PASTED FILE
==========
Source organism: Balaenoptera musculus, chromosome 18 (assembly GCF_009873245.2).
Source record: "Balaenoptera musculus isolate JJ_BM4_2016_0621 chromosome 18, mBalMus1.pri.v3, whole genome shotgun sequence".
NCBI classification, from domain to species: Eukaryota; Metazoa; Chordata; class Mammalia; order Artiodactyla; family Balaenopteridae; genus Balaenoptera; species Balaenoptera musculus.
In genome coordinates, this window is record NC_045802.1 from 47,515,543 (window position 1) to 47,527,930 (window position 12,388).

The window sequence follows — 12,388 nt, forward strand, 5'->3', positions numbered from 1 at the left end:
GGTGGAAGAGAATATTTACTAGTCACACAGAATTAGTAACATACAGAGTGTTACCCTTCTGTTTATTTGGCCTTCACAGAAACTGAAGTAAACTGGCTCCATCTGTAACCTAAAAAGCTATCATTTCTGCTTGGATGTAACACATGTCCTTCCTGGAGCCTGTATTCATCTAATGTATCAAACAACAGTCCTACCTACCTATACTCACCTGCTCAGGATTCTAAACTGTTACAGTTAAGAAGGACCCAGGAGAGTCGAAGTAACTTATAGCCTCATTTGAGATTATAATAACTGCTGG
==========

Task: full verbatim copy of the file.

Source organism: Balaenoptera musculus, chromosome 18 (assembly GCF_009873245.2).
Source record: "Balaenoptera musculus isolate JJ_BM4_2016_0621 chromosome 18, mBalMus1.pri.v3, whole genome shotgun sequence".
NCBI classification, from domain to species: Eukaryota; Metazoa; Chordata; class Mammalia; order Artiodactyla; family Balaenopteridae; genus Balaenoptera; species Balaenoptera musculus.
In genome coordinates, this window is record NC_045802.1 from 47,515,543 (window position 1) to 47,527,930 (window position 12,388).

The window sequence follows — 12,388 nt, forward strand, 5'->3', positions numbered from 1 at the left end:
GGTGGAAGAGAATATTTACTAGTCACACAGAATTAGTAACATACAGAGTGTTACCCTTCTGTTTATTTGGCCTTCACAGAAACTGAAGTAAACTGGCTCCATCTGTAACCTAAAAAGCTATCATTTCTGCTTGGATGTAACACATGTCCTTCCTGGAGCCTGTATTCATCTAATGTATCAAACAACAGTCCTACCTACCTATACTCACCTGCTCAGGATTCTAAACTGTTACAGTTAAGAAGGACCCAGGAGAGTCGAAGTAACTTATAGCCTCATTTGAGATTATAATAACTGCTGG